Lon-b IP address changes (deadline 9th September 2016)

Background

We know that there have been a number of issues with reliability at our London Maidenhead (lon-b) location over the last few years, many due to the C4L network. We apologise for any inconvenience caused.

We also have good news: we plan to migrate lon-b into our own Slough data centre and network. The planned date is the end of August, and we will also upgrade to new and faster hardware, including SSD-only storage, in the process.

Are your servers ready to move to Slough?

Please check your server's IP addresses. You can see them on the control panel:

Also check what IPs have been assigned as 'Primary' and 'Secondary' connections at the bottom of the control panel.

Do any of your server's static IP addresses ('Primary' and 'Secondary') start with?

  • 109.104.101.
  • 84.45.109.
  • 84.45.121.
  • 84.45.72.
  • 84.45.8.

Yes

We can't migrate all of your IP addresses to Slough. Please follow the below guide to change them.

No

All your IP addresses will be migrated to Slough without a problem.

Guide Overview:

We have already given you an extra Duplicate IPs for Reconfiguration billing plan, with free capacity to add the same number of extra IPs into your account. You need to take the following steps to prepare for the migration:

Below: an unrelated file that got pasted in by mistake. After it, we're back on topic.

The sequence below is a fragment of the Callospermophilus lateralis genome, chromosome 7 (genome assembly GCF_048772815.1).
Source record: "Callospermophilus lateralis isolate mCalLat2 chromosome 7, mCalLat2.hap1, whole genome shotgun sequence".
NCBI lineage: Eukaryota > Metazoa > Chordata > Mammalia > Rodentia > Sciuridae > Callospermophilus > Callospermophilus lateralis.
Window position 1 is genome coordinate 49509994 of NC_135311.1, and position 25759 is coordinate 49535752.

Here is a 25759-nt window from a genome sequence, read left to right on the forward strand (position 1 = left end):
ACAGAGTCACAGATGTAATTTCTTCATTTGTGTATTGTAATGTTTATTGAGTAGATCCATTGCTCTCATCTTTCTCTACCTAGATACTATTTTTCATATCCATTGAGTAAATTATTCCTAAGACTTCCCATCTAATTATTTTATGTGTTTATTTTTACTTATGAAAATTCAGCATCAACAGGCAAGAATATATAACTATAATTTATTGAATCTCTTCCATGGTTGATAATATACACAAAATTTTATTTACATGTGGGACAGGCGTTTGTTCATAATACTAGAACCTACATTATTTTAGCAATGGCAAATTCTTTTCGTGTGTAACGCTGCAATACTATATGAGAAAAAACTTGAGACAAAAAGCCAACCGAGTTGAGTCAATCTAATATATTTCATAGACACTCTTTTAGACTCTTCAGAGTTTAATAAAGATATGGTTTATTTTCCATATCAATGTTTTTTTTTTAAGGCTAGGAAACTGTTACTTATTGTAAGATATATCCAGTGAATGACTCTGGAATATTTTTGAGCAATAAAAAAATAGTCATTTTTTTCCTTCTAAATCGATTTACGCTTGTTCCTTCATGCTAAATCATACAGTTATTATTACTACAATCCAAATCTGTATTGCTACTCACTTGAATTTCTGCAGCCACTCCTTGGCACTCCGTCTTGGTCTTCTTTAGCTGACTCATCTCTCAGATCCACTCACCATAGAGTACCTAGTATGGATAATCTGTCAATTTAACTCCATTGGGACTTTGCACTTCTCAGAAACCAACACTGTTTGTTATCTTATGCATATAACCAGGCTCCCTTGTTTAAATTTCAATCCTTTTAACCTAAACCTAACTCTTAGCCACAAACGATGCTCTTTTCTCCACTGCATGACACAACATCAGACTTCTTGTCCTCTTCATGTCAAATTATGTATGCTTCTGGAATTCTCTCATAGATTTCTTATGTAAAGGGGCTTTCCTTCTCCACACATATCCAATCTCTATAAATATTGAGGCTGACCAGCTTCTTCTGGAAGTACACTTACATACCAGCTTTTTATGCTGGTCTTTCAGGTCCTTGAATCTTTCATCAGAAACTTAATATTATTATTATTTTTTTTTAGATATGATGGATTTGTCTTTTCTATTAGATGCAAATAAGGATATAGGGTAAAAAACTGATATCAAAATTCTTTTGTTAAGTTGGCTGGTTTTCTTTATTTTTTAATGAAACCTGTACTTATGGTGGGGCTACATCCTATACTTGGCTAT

1. Add the new IP(s) to your account
  2. Assign the new IP(s) to your running servers
  3. Configure the secondary IP address(es) in the OS
  4. Check your applications on both the old and new IP addresses
  5. Update your domains' DNS records
  6. Swap completely onto the new IP(s)
  7. Delete non-migratable IP(s) starting with 109.104.101.x 84.45.109.x 84.45.121.x 84.45.72.x 84.45.8.x


1. Add new IPs to your account

Click on Add, then select Static IP.

This will add an IP which will be available once the underlying hosts have been moved to Slough.

2. Assign new IPs to running servers

Click on your running server's "cog" symbol:

Within the network section, flag the newly added IP/s:

Scroll up, and click Save followed by Back to account overview.

The above process will allow the server to use this IP. We still need to make changes within the server's operating system to use this IP.

3. Configure the secondary IP address(es) in the OS:


Windows Servers

Gain access to your server via VNC, using the (human eye) symbol on the control panel. A VNC connection will allow us to configure the network interfaces even when the connection is down.

Start an Administrator DOS prompt:

Press the Windows key on the keyboard, then press r, type cmd and finally press Ctrl+Shift + Enter.

Type netsh interface ip show config >> Network-details.txt & notepad Network-details.txt and press Enter. This will save the current network settings to a file called Network-details.txt and open it in Notepad:

Within the Network-details.txt file check if DHCP is enabled for the Local Area Network. If yes, we will now convert this IP into a static value so we can assign multiple static addresses.